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BioMed Research International
Volume 2013 (2013), Article ID 918136, 13 pages
http://dx.doi.org/10.1155/2013/918136
Research Article

Transcriptional Profiling of Canker-Resistant Transgenic Sweet Orange (Citrus sinensis Osbeck) Constitutively Overexpressing a Spermidine Synthase Gene

1Key Laboratory of Horticultural Plant Biology (MOE), National Key Laboratory of Crop Genetic Improvement, College of Horticulture and Forestry Sciences, Huazhong Agricultural University, Wuhan 430070, China
2Citrus Research Institute, Chinese Academy of Agricultural Sciences, Southwest University, Chongqing 400712, China

Received 29 July 2012; Revised 23 September 2012; Accepted 15 October 2012

Academic Editor: Juan Francisco Jiménez Bremont

Copyright © 2013 Xing-Zheng Fu and Ji-Hong Liu. This is an open access article distributed under the Creative Commons Attribution License, which permits unrestricted use, distribution, and reproduction in any medium, provided the original work is properly cited.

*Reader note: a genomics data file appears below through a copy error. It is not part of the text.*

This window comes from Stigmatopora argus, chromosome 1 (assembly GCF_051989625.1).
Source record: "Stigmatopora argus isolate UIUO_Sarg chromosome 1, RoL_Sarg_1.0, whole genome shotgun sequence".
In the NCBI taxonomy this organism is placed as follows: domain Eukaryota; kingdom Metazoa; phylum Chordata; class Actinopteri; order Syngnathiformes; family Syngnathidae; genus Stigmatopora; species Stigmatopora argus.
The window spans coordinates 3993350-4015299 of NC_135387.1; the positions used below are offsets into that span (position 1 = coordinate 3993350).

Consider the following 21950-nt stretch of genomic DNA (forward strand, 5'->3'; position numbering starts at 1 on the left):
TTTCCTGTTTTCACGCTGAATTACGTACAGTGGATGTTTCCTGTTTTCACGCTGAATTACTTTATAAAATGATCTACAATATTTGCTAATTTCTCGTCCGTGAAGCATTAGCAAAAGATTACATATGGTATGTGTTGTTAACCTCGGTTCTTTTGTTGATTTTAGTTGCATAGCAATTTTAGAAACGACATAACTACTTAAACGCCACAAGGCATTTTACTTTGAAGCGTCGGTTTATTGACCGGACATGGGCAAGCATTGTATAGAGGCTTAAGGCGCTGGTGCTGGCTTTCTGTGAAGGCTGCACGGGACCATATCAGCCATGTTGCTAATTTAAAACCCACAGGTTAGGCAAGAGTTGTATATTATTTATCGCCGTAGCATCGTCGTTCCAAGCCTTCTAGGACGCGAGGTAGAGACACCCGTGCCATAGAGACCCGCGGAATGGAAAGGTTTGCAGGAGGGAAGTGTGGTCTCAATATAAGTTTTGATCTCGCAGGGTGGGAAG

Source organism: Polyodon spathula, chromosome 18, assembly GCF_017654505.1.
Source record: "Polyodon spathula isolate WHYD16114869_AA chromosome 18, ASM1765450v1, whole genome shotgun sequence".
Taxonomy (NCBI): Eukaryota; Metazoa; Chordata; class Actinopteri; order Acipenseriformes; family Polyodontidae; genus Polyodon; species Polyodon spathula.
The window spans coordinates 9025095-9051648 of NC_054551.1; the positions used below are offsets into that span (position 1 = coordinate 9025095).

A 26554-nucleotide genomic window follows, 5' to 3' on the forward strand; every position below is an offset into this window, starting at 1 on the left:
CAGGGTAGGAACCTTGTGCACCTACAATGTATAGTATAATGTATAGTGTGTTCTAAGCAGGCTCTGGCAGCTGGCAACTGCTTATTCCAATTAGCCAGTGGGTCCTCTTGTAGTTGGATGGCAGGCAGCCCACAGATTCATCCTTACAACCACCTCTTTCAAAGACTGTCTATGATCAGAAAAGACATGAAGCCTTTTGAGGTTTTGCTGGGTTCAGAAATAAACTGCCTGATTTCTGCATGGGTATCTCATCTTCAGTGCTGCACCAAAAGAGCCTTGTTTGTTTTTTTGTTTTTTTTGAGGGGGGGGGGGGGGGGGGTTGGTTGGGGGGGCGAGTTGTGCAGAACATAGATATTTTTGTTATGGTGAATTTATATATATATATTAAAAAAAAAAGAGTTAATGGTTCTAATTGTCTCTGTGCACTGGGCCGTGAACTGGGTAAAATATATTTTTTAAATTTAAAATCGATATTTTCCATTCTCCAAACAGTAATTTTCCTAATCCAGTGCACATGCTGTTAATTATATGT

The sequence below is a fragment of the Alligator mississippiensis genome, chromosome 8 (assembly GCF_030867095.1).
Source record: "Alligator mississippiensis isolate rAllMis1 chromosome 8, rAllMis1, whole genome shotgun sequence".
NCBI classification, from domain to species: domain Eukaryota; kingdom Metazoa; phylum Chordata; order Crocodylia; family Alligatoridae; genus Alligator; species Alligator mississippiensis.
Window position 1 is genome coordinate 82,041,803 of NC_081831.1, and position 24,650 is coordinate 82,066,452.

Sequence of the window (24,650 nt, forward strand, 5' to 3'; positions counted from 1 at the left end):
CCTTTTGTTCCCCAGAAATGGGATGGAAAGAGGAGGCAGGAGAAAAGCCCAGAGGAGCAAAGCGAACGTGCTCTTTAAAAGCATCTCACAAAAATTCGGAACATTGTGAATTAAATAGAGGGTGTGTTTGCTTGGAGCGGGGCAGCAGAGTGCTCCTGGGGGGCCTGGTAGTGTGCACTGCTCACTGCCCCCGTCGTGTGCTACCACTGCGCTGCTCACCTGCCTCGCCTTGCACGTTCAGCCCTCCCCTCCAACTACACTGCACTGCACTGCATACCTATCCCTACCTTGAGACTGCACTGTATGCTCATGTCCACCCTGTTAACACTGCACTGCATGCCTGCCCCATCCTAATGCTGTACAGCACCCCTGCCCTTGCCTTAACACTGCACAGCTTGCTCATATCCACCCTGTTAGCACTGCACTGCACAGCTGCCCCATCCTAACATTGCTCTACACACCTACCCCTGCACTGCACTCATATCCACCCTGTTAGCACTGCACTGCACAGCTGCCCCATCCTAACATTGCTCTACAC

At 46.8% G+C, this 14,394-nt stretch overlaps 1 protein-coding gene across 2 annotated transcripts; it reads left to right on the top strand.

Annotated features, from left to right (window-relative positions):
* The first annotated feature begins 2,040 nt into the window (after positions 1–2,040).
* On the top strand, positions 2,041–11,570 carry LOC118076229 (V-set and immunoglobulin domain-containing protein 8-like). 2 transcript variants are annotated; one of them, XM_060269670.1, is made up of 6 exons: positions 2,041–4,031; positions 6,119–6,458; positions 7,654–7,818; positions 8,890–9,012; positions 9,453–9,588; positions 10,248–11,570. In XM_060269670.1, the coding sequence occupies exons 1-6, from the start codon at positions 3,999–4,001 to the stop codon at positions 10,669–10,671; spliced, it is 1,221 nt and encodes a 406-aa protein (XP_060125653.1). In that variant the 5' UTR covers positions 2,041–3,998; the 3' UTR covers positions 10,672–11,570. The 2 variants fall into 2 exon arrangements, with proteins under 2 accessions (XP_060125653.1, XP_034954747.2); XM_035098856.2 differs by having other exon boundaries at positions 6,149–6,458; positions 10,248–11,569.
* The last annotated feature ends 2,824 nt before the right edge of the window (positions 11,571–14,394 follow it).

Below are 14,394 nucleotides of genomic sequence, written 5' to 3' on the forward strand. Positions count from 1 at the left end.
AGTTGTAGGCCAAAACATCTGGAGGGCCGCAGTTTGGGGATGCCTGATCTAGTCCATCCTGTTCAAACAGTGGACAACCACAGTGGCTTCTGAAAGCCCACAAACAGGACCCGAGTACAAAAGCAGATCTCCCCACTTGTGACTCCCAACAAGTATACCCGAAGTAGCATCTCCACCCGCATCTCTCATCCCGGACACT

Abstract

Citrus canker disease caused by Xanthomonas citri subsp. citri (Xcc) is one of the most devastating diseases affecting the citrus industry worldwide. In our previous study, the canker-resistant transgenic sweet orange (Citrus sinensis Osbeck) plants were produced via constitutively overexpressing a spermidine synthase. To unravel the molecular mechanisms underlying Xcc resistance of the transgenic plants, in the present study global transcriptional profiling was compared between untransformed line (WT) and the transgenic line (TG9) by hybridizing with Affymetrix Citrus GeneChip. In total, 666 differentially expressed genes (DEGs) were identified, 448 upregulated, and 218 downregulated. The DEGs were classified into 33 categories after Gene ontology (GO) annotation, in which 68 genes are in response to stimulus and involved in immune system process, 12 genes are related to cell wall, and 13 genes belong to transcription factors. These genes and those related to starch and sucrose metabolism, glutathione metabolism, biosynthesis of phenylpropanoids, and plant hormones were hypothesized to play major roles in the canker resistance of TG9. Semiquantitative RT-PCR analysis showed that the transcript levels of several candidate genes in TG9 were significantly higher than in WT both before and after Xcc inoculation, indicating their potential association with canker disease.